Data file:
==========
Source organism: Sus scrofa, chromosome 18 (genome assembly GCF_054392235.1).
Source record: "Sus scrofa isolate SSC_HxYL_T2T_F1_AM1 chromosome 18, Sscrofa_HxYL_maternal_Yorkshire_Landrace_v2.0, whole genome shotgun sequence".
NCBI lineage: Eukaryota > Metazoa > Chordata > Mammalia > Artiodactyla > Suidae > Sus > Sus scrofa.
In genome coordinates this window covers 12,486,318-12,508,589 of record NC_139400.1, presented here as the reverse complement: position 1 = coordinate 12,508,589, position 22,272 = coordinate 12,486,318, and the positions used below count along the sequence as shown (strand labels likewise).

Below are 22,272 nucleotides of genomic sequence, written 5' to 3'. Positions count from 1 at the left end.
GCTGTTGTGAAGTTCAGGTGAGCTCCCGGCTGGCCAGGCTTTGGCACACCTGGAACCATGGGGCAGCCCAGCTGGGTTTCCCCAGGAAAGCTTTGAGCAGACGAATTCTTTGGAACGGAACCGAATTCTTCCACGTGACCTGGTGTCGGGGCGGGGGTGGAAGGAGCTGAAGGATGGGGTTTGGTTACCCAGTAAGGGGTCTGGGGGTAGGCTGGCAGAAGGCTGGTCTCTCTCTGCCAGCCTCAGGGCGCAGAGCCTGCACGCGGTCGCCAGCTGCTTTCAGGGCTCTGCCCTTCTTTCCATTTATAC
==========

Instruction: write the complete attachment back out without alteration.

Source organism: Sus scrofa, chromosome 18 (genome assembly GCF_054392235.1).
Source record: "Sus scrofa isolate SSC_HxYL_T2T_F1_AM1 chromosome 18, Sscrofa_HxYL_maternal_Yorkshire_Landrace_v2.0, whole genome shotgun sequence".
NCBI lineage: Eukaryota > Metazoa > Chordata > Mammalia > Artiodactyla > Suidae > Sus > Sus scrofa.
In genome coordinates this window covers 12,486,318-12,508,589 of record NC_139400.1, presented here as the reverse complement: position 1 = coordinate 12,508,589, position 22,272 = coordinate 12,486,318, and the positions used below count along the sequence as shown (strand labels likewise).

Below are 22,272 nucleotides of genomic sequence, written 5' to 3'. Positions count from 1 at the left end.
GCTGTTGTGAAGTTCAGGTGAGCTCCCGGCTGGCCAGGCTTTGGCACACCTGGAACCATGGGGCAGCCCAGCTGGGTTTCCCCAGGAAAGCTTTGAGCAGACGAATTCTTTGGAACGGAACCGAATTCTTCCACGTGACCTGGTGTCGGGGCGGGGGTGGAAGGAGCTGAAGGATGGGGTTTGGTTACCCAGTAAGGGGTCTGGGGGTAGGCTGGCAGAAGGCTGGTCTCTCTCTGCCAGCCTCAGGGCGCAGAGCCTGCACGCGGTCGCCAGCTGCTTTCAGGGCTCTGCCCTTCTTTCCATTTATAC